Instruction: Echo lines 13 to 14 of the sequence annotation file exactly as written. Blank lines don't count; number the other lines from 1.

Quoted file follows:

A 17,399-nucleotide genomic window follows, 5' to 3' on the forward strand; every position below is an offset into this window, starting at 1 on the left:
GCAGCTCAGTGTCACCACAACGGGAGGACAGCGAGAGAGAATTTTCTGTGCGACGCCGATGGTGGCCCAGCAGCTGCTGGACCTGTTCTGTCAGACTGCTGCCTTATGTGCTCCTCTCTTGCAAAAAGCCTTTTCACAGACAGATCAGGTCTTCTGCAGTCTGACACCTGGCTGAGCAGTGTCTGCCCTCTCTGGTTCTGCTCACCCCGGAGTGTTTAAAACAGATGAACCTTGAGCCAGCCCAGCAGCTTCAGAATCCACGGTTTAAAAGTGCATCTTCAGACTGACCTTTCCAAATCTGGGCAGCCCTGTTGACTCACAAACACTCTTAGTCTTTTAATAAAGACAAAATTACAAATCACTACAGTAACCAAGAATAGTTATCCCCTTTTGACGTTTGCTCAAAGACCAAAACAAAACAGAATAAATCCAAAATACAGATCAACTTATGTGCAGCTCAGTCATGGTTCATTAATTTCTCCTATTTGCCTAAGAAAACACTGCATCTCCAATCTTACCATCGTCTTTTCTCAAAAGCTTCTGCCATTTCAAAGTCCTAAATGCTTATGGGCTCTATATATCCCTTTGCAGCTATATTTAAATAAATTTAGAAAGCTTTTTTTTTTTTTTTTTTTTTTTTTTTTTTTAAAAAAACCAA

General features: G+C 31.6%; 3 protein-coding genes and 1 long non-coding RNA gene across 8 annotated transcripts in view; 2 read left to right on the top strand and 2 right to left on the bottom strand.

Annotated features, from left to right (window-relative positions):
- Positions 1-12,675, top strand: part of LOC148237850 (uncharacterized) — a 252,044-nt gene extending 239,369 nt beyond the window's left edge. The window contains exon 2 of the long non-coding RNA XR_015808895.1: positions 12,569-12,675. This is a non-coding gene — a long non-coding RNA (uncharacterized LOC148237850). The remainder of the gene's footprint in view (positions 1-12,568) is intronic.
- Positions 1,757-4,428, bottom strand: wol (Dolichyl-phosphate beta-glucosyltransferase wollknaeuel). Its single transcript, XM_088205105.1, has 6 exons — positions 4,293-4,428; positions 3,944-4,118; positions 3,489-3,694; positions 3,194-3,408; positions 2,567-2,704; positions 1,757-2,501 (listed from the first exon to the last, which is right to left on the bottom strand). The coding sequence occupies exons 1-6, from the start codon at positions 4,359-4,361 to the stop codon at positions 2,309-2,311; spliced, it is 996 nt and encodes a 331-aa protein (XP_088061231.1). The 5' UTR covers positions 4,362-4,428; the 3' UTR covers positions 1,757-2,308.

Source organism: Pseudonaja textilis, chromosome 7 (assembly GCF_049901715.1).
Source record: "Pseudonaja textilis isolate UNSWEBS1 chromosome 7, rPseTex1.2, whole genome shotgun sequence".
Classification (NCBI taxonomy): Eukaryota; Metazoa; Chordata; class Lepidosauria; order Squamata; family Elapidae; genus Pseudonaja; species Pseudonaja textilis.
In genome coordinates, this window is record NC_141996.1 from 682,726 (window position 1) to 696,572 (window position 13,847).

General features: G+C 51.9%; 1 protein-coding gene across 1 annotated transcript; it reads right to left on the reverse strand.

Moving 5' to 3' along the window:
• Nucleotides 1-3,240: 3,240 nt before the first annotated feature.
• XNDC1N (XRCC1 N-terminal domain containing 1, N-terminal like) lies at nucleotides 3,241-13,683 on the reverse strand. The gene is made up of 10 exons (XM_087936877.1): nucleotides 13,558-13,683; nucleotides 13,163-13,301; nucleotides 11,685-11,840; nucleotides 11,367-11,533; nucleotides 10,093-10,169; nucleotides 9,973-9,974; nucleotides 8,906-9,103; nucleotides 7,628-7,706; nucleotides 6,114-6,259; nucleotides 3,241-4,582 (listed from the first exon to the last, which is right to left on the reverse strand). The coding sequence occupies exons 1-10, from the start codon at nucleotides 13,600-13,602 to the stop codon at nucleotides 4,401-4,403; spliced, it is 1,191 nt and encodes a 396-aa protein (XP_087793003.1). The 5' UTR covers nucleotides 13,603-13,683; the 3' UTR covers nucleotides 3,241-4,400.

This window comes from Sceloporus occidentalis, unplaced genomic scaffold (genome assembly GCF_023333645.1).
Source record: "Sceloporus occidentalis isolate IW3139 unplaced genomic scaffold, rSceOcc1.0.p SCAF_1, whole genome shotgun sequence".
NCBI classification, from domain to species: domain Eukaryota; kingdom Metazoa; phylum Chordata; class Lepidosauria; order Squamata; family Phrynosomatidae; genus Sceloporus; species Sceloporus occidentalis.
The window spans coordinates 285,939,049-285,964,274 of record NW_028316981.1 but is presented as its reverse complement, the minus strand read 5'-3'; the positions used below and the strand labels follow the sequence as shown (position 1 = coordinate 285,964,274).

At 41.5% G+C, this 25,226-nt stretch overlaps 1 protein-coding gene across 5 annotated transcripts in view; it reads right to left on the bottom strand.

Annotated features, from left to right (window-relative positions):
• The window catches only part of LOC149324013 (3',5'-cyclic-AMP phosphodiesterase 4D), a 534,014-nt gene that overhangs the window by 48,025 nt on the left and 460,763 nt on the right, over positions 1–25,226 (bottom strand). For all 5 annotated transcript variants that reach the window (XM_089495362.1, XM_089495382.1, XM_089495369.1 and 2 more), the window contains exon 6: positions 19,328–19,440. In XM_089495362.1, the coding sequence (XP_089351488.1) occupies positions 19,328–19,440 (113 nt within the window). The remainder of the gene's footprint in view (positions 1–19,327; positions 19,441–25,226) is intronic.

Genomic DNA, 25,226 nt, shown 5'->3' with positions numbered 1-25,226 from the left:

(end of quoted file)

• Nucleotides 1-3,240: 3,240 nt before the first annotated feature.
• XNDC1N (XRCC1 N-terminal domain containing 1, N-terminal like) lies at nucleotides 3,241-13,683 on the reverse strand. The gene is made up of 10 exons (XM_087936877.1): nucleotides 13,558-13,683; nucleotides 13,163-13,301; nucleotides 11,685-11,840; nucleotides 11,367-11,533; nucleotides 10,093-10,169; nucleotides 9,973-9,974; nucleotides 8,906-9,103; nucleotides 7,628-7,706; nucleotides 6,114-6,259; nucleotides 3,241-4,582 (listed from the first exon to the last, which is right to left on the reverse strand). The coding sequence occupies exons 1-10, from the start codon at nucleotides 13,600-13,602 to the stop codon at nucleotides 4,401-4,403; spliced, it is 1,191 nt and encodes a 396-aa protein (XP_087793003.1). The 5' UTR covers nucleotides 13,603-13,683; the 3' UTR covers nucleotides 3,241-4,400.